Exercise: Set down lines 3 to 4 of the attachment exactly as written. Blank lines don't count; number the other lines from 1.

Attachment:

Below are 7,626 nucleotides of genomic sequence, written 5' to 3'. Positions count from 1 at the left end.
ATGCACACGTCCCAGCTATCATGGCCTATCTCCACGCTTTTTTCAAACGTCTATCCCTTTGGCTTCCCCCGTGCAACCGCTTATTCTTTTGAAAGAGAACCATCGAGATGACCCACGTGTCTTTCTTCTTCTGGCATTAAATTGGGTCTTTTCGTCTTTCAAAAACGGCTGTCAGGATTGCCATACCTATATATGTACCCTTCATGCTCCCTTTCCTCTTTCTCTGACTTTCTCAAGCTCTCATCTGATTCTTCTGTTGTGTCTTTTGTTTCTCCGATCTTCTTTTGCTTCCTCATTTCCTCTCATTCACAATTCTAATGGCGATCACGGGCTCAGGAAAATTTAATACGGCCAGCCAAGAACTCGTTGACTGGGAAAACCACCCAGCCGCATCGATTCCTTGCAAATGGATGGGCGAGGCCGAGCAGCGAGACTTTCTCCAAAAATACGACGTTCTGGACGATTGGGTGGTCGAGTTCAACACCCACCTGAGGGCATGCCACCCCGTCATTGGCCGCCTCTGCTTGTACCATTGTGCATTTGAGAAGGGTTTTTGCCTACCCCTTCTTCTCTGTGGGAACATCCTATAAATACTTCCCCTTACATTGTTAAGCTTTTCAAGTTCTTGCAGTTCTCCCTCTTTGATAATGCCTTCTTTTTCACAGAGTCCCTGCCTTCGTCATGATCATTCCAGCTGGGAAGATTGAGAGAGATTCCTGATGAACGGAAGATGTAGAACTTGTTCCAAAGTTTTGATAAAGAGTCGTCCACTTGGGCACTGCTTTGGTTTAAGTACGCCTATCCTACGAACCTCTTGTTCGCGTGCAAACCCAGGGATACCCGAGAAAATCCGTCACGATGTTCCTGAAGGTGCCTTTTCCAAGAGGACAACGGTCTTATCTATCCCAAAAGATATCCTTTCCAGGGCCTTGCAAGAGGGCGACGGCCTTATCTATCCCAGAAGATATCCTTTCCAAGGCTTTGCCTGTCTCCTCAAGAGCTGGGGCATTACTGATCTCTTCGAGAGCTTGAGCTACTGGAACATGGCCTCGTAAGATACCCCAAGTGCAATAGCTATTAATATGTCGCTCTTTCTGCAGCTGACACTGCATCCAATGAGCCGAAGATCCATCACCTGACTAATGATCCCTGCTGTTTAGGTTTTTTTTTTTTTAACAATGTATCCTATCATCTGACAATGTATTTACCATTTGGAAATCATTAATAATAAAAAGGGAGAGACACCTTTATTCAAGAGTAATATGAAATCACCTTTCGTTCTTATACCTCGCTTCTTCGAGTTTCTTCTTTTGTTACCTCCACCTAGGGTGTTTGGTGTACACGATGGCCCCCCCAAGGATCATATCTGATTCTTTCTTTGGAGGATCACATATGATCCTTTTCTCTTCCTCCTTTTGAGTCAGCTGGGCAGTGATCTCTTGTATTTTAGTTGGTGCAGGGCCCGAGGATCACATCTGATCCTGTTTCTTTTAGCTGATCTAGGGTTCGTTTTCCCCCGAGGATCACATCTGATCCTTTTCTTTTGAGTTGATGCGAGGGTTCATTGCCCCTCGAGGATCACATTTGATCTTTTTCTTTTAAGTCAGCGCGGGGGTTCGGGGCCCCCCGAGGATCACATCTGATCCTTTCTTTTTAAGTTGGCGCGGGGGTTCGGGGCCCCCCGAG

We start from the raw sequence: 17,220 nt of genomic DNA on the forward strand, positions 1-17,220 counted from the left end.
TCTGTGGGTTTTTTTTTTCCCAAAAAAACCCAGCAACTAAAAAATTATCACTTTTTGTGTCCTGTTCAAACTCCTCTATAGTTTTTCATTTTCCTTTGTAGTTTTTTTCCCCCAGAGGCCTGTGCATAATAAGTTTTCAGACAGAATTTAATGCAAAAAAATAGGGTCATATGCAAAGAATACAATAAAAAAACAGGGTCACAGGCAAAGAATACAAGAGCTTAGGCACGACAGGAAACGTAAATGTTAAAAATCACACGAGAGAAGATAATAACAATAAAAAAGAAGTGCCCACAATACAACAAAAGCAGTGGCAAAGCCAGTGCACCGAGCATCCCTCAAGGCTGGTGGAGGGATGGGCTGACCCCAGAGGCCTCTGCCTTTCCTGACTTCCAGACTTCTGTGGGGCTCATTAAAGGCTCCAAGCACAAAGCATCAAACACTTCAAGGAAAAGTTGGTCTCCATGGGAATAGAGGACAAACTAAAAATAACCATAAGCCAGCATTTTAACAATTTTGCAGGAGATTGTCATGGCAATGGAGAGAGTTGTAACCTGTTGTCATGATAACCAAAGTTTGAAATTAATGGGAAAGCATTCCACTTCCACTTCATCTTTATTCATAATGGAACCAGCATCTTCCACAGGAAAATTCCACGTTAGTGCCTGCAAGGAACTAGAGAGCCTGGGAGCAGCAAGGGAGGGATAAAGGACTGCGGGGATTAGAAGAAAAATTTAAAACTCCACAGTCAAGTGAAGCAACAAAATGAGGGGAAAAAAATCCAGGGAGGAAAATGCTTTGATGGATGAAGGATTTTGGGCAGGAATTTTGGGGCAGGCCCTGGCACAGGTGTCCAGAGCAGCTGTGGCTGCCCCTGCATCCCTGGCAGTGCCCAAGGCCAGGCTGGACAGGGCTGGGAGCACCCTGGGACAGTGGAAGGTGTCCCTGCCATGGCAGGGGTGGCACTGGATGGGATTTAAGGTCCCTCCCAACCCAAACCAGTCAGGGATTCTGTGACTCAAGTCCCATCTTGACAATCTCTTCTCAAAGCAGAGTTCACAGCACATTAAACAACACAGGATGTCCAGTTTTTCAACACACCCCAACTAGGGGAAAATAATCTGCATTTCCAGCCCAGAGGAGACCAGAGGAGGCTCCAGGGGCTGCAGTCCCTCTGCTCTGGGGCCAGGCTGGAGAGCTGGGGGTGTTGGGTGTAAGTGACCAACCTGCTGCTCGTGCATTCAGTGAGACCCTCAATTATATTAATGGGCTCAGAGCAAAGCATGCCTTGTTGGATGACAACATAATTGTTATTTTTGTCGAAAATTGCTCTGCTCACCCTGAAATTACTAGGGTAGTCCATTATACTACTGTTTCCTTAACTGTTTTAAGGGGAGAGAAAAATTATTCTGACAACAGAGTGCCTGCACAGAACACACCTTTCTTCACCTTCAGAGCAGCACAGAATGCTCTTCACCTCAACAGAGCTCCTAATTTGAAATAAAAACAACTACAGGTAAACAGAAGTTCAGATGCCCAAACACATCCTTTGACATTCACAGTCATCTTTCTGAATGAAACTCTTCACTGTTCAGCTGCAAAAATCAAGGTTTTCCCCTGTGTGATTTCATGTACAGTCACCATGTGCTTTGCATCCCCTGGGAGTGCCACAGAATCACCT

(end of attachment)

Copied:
We start from the raw sequence: 17,220 nt of genomic DNA on the forward strand, positions 1-17,220 counted from the left end.
TCTGTGGGTTTTTTTTTTCCCAAAAAAACCCAGCAACTAAAAAATTATCACTTTTTGTGTCCTGTTCAAACTCCTCTATAGTTTTTCATTTTCCTTTGTAGTTTTTTTCCCCCAGAGGCCTGTGCATAATAAGTTTTCAGACAGAATTTAATGCAAAAAAATAGGGTCATATGCAAAGAATACAATAAAAAAACAGGGTCACAGGCAAAGAATACAAGAGCTTAGGCACGACAGGAAACGTAAATGTTAAAAATCACACGAGAGAAGATAATAACAATAAAAAAGAAGTGCCCACAATACAACAAAAGCAGTGGCAAAGCCAGTGCACCGAGCATCCCTCAAGGCTGGTGGAGGGATGGGCTGACCCCAGAGGCCTCTGCCTTTCCTGACTTCCAGACTTCTGTGGGGCTCATTAAAGGCTCCAAGCACAAAGCATCAAACACTTCAAGGAAAAGTTGGTCTCCATGGGAATAGAGGACAAACTAAAAATAACCATAAGCCAGCATTTTAACAATTTTGCAGGAGATTGTCATGGCAATGGAGAGAGTTGTAACCTGTTGTCATGATAACCAAAGTTTGAAATTAATGGGAAAGCATTCCACTTCCACTTCATCTTTATTCATAATGGAACCAGCATCTTCCACAGGAAAATTCCACGTTAGTGCCTGCAAGGAACTAGAGAGCCTGGGAGCAGCAAGGGAGGGATAAAGGACTGCGGGGATTAGAAGAAAAATTTAAAACTCCACAGTCAAGTGAAGCAACAAAATGAGGGGAAAAAAATCCAGGGAGGAAAATGCTTTGATGGATGAAGGATTTTGGGCAGGAATTTTGGGGCAGGCCCTGGCACAGGTGTCCAGAGCAGCTGTGGCTGCCCCTGCATCCCTGGCAGTGCCCAAGGCCAGGCTGGACAGGGCTGGGAGCACCCTGGGACAGTGGAAGGTGTCCCTGCCATGGCAGGGGTGGCACTGGATGGGATTTAAGGTCCCTCCCAACCCAAACCAGTCAGGGATTCTGTGACTCAAGTCCCATCTTGACAATCTCTTCTCAAAGCAGAGTTCACAGCACATTAAACAACACAGGATGTCCAGTTTTTCAACACACCCCAACTAGGGGAAAATAATCTGCATTTCCAGCCCAGAGGAGACCAGAGGAGGCTCCAGGGGCTGCAGTCCCTCTGCTCTGGGGCCAGGCTGGAGAGCTGGGGGTGTTGGGTGTAAGTGACCAACCTGCTGCTCGTGCATTCAGTGAGACCCTCAATTATATTAATGGGCTCAGAGCAAAGCATGCCTTGTTGGATGACAACATAATTGTTATTTTTGTCGAAAATTGCTCTGCTCACCCTGAAATTACTAGGGTAGTCCATTATACTACTGTTTCCTTAACTGTTTTAAGGGGAGAGAAAAATTATTCTGACAACAGAGTGCCTGCACAGAACACACCTTTCTTCACCTTCAGAGCAGCACAGAATGCTCTTCACCTCAACAGAGCTCCTAATTTGAAATAAAAACAACTACAGGTAAACAGAAGTTCAGATGCCCAAACACATCCTTTGACATTCACAGTCATCTTTCTGAATGAAACTCTTCACTGTTCAGCTGCAAAAATCAAGGTTTTCCCCTGTGTGATTTCATGTACAGTCACCATGTGCTTTGCATCCCCTGGGAGTGCCACAGAATCACCT